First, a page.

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I've been told that you should never ask for a tow when you are stranded at sea. The reason given is that the person towing can claim a huge share of the stranded boat, potentially all of it if it's abandoned. Is this really codified somewhere? Should I avoid asking for a tow if I'm stranded because of this?

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I don't really think that towing a boat is really on-topic for The Great Outdoors. Especially if you're looking at the legal implications of asking for/accepting a tow. Beyond my opinion that the topic is not a good fit, this question is too vague. I suspect that the answer probably varies from country to country. And what do you mean by "claim a huge share"? That the person who did the towing can claim ownership of the boat that they towed? – Laura Jan 25 '12 at 0:04
This is not true any more. Once people claimed salvage rights if they towed a boat in international waters, but that has since changed. – xpda Jan 25 '12 at 0:06
@xpda Also, once you have a source for that, it makes more sense as an answer than a comment; you are answering the question. :) – Laura Jan 25 '12 at 0:09
I would consider this on-topic. its outdoors is it not? – mjrider Jan 25 '12 at 0:11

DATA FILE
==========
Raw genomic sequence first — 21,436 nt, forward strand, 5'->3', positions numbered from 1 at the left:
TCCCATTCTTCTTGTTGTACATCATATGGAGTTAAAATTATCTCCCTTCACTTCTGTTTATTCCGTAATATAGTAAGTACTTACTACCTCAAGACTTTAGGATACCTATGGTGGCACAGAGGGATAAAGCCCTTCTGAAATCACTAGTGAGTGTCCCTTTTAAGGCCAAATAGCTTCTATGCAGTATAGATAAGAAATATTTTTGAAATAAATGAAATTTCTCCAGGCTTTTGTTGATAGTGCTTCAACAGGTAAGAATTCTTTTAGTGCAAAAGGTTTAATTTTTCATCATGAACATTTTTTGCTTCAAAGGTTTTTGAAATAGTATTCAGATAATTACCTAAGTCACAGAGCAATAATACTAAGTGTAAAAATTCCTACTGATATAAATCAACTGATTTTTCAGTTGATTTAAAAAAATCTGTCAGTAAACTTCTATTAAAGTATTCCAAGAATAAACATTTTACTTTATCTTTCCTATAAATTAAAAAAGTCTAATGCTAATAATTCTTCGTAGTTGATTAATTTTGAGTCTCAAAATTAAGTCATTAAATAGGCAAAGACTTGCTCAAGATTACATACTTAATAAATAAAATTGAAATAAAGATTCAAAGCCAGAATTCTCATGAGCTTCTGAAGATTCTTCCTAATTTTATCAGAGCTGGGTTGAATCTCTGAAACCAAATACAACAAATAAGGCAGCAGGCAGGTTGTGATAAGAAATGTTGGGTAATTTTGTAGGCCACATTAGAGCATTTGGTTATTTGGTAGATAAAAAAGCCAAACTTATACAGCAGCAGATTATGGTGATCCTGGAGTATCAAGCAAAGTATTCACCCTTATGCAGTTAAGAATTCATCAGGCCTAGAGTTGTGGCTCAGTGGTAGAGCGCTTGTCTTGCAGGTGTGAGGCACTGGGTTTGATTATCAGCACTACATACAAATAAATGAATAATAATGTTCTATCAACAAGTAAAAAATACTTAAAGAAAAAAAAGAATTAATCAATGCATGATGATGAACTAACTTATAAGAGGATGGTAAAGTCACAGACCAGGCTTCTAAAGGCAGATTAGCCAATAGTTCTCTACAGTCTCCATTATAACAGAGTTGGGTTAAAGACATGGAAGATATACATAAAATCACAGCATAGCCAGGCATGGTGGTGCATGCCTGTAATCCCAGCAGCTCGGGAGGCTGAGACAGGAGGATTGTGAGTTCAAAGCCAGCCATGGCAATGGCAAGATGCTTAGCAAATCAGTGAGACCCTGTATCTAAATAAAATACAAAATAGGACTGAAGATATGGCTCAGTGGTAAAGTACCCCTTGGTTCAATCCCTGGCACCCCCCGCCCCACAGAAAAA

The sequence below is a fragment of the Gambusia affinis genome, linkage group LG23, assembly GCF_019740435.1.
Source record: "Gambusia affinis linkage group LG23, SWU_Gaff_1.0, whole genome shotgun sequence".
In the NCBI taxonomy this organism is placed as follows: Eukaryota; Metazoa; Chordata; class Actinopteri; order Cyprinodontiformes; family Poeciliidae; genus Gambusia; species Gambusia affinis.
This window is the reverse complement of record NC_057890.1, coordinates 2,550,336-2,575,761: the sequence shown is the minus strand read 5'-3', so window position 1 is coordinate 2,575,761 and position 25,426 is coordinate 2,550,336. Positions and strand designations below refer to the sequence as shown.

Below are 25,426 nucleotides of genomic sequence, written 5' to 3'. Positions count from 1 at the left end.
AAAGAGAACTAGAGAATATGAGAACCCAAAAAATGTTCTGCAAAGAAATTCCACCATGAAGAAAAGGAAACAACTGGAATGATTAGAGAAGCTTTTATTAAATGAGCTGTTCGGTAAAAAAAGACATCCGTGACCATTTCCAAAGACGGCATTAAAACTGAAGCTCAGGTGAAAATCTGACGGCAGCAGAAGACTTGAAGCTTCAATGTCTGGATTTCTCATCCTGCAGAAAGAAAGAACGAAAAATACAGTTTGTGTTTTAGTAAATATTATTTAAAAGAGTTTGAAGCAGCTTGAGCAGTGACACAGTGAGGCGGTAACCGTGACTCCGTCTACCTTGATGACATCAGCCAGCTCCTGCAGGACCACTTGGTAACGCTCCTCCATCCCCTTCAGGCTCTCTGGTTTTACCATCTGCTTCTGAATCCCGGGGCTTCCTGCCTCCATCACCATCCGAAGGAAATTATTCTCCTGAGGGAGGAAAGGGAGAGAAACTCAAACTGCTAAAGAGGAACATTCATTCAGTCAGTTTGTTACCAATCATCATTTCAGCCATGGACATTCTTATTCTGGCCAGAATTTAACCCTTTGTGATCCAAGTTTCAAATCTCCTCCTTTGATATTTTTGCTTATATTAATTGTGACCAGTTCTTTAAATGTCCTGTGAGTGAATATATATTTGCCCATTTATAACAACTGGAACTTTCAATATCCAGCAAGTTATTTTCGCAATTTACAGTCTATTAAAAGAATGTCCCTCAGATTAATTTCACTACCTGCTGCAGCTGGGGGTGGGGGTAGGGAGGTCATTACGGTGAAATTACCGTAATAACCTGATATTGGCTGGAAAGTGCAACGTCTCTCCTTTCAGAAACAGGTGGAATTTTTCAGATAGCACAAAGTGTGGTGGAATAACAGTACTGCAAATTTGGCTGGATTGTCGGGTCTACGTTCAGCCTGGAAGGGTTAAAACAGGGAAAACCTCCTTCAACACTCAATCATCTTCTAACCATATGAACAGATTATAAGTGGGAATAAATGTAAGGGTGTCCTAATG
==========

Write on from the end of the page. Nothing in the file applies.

This is on-topic. It's potentially useful to canoers, kayakers, and sailors in international waters -- like the Strait of Juan de Fuca – mendota Jan 25 '12 at 0:48
up vote 19 down vote accepted

If you run out of fuel, have engine trouble, run aground soft, when there is no immediate danger to the marine environment, the boat, or the persons on board, then towing is just towing.

If a vessel is hard aground, stranded, on fire, or sinking, and is towed from the site, it may be considered a salvage operation. This once meant a reward of a portion of the vessel's cargo, but now it just means the rescuer is entitled to reasonable fees determined in a standard way (see the link below).

This is international maritime law, and applies to the open seas (outside the line of demarcation, in the U.S.).

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